Printing Speed Effect

Discussion in 'Calibration, Help, and Troubleshooting' started by JohnEsc, May 11, 2016.

  1. JohnEsc

    JohnEsc Well-Known Member

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    What would you recommend for the BigBox printing speed for a model such as the one shown in this image below if the creator is saying it doesn't require support but suggested slow print speeds?

    I haven't tinkered with the BigBox default speed of 50mm/s for any of my prints. I did print this object already at 40mm/s but wasn't really happy with the result. Any help would be greatly appreciated.
    [​IMG]
     
  2. R Design

    R Design Well-Known Member

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    I'd be so expecting that to fail, if I designed it myself I'd try to come up with another way: like just printing the posts and then feeding wire through them to create the horizontal bars.

    It looks like those bars have a round profile in the outer ring and a square profile on the inner. I wonder what kind of profile you'll get with bridging?

    The only thing is to try (reducing the cylindrical base to 1mm so as not to waste time & plastic printing that), but I don't think slowing it down is going to help but rather that it will make things worse.

    Lots and lots of fan?
     
  3. mike01hu

    mike01hu Well-Known Member

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    Initially, fast with high cooling is needed but it so much depends on the bridging span and filament. Richard Horne did some pretty impressive bridging a while ago and posted his results, so it may be worth searching his blogs to see. I would be tempted to print the horizontal bars separately with rounded ends and put small detents in the uprights to snap the bars into. The inner top is an octagonal ring so that is easy. But, if this is a Thingiverse model you don't have many options.
     
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  4. Miasmictruth

    Miasmictruth Well-Known Member

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    I agree, read RichRaps blog bridging really come down to tinkering after you get the base knowledge. Every filament will be different in this respect but after you get some experience with it, its not terribly hard.

    For quick calibration I would recommend an object like this

    http://www.thingiverse.com/thing:12925

    Just something quick to print so you can iterate on your settings.
     
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  5. JohnEsc

    JohnEsc Well-Known Member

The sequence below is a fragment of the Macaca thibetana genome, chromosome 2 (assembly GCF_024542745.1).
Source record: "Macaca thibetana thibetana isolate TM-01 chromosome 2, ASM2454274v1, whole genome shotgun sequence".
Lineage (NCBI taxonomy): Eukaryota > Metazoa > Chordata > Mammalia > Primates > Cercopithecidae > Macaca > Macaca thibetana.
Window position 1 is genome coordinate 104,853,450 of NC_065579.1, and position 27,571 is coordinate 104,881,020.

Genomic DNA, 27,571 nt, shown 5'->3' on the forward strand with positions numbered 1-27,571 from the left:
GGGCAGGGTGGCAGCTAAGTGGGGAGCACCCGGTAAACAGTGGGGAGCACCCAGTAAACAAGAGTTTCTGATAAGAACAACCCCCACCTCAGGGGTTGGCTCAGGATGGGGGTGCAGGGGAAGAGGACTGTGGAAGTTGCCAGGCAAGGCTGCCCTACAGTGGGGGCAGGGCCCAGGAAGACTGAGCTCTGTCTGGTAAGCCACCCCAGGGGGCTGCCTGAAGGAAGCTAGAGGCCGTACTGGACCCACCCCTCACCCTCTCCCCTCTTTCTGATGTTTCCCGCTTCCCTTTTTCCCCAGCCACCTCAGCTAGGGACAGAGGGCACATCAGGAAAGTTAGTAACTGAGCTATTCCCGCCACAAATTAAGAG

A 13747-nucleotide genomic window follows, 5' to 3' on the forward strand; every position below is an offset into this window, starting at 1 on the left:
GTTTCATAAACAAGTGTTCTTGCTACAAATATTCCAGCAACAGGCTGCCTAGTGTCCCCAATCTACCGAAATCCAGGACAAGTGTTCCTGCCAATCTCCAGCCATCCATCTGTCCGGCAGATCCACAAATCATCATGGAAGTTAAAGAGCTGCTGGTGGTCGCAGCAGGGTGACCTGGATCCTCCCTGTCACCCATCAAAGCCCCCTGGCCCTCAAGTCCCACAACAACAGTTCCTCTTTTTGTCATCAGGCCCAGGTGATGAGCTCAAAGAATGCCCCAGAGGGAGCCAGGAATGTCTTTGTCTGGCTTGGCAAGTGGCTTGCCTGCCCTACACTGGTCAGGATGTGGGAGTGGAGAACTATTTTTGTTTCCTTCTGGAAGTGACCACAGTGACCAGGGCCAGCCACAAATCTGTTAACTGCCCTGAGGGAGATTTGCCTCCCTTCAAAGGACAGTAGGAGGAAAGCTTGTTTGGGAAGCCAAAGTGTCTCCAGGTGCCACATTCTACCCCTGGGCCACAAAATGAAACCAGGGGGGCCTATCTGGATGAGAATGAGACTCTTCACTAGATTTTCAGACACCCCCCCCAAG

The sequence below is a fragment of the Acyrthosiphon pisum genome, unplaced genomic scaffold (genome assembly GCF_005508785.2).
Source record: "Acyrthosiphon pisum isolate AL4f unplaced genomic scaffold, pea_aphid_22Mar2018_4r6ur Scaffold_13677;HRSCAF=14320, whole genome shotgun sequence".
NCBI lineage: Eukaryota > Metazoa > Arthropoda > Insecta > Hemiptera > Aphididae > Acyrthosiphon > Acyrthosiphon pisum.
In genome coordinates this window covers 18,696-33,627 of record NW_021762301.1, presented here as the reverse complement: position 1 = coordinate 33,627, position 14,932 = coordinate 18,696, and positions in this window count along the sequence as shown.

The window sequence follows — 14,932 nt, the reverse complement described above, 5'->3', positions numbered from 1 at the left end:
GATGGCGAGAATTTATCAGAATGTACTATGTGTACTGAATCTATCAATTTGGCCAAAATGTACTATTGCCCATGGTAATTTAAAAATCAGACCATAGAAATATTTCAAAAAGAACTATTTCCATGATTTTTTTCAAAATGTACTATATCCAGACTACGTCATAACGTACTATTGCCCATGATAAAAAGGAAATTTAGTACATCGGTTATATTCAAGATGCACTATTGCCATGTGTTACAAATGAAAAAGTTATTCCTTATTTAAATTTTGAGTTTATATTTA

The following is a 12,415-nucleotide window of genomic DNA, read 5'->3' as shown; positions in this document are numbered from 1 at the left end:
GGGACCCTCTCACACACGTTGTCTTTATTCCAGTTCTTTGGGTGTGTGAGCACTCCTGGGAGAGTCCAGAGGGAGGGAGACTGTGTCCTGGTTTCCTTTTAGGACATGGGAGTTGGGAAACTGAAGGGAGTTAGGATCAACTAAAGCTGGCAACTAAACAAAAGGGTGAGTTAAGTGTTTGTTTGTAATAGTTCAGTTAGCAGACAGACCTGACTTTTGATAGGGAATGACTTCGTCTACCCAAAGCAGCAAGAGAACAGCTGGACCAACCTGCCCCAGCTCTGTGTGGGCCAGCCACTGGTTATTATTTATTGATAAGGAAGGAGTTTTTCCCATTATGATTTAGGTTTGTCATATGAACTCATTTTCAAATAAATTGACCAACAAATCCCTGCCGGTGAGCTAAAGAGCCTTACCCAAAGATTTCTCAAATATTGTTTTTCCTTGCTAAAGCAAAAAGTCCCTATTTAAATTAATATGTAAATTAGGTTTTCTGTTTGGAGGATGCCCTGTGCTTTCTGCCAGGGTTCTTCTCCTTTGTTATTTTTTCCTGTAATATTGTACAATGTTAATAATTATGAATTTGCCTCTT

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    I tried ur recommendation @Miasmictruth of printing the bridge test and I also printed a different one with very good results:

    However, when printing the model using the same settings it resulted in the mess show here:
    [​IMG]

    I am tinkering with the model now and attempting @R Design suggestion of designing and printing the model with just the posts with holes and then I'll feed some filament thru the holes. Created one already but the holes weren't large enough for the diameter of the filament which I measured to be about 1.67mm in thickness, thought I'd be safe with a 1.8mm hole but the filament was too thick for the holes, I'm assuming it was due to shrinkage?...
    [​IMG]
     
  6. mike01hu

    mike01hu Well-Known Member

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    My nemesis is white filament with S3D! Something to do with fillers. No probs with Slic3r. Anyway, you seem to heave a solution. The bridge test piece turned out very well, so it's a pity it didn't carry through to the model.
     
  7. Miasmictruth

    Miasmictruth Well-Known Member

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    Humm well looks like your test was with a different filament that may be a factor.

    Also maybe stretch the test object to be the same length of bridge.

    The one factor I am less sure about is the pegs are round. They may be the biggest problem as your first layer would only be 1 or 2 passes. It would probably work better if the bridges had a flat bottom.

    You may need to create a test model that has a round bridge or at least a round bottom if you wanted to try again.
     
  8. R Design

    R Design Well-Known Member

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    Those holes that are not quite big enough: don't be afraid to take a drill to them.

    Given that holes will always be a big wider than they are high, the alternative is to print them too wide. So they might look better printed too small and then lightly drilled.
     
  9. JohnEsc

    JohnEsc Well-Known Member

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    Worked great @R Design Thanks for the suggestion:
    [​IMG]
     
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  10. R Design

    R Design Well-Known Member

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    Indeed it looks fantastic!

    Now for the 2nd part....
     
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  11. mike01hu

    mike01hu Well-Known Member

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    Another triumph John!
     

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